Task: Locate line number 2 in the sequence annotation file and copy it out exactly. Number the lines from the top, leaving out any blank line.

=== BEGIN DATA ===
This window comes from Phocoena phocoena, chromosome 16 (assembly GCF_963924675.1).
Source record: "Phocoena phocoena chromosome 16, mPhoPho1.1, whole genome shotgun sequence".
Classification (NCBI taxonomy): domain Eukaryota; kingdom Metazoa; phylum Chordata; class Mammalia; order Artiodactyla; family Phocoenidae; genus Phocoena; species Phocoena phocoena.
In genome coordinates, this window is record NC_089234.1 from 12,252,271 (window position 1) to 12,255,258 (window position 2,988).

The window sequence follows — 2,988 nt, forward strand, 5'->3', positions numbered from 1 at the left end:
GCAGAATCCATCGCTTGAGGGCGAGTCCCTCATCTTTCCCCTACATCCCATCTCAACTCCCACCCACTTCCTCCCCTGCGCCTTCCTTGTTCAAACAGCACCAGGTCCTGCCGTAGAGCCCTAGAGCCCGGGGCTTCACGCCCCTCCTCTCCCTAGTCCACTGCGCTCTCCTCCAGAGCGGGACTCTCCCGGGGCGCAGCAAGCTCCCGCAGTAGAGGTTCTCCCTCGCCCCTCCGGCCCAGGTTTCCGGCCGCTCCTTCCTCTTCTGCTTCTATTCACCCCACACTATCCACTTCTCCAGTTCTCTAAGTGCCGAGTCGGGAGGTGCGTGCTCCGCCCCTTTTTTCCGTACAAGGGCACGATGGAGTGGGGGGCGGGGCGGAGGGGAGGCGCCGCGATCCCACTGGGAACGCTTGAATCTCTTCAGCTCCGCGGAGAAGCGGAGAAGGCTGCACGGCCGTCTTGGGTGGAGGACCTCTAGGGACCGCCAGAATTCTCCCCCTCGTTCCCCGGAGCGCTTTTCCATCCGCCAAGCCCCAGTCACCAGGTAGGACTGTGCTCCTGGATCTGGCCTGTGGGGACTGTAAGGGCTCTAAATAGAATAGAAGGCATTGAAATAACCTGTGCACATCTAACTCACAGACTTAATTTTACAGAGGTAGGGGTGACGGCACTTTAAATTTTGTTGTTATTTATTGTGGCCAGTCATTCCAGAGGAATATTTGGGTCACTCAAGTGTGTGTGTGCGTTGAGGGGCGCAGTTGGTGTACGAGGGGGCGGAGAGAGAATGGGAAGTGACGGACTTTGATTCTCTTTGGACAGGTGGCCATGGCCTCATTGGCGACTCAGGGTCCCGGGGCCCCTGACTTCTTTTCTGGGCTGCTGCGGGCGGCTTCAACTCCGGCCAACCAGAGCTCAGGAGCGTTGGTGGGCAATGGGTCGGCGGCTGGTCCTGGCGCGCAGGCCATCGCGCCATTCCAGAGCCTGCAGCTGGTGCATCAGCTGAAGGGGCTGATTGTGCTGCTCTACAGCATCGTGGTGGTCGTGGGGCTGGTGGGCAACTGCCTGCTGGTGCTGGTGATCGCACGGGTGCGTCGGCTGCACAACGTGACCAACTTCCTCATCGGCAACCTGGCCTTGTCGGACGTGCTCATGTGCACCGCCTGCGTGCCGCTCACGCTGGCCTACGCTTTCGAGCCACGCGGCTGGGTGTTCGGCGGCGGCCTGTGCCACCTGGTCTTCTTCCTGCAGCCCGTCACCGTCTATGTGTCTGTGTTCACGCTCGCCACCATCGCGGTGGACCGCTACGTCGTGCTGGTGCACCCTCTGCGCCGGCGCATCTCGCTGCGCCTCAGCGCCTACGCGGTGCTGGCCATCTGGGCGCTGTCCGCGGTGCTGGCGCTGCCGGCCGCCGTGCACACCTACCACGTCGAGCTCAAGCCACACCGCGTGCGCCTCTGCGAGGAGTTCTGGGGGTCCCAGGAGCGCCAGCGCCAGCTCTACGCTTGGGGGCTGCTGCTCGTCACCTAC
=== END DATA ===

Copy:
Source record: "Phocoena phocoena chromosome 16, mPhoPho1.1, whole genome shotgun sequence".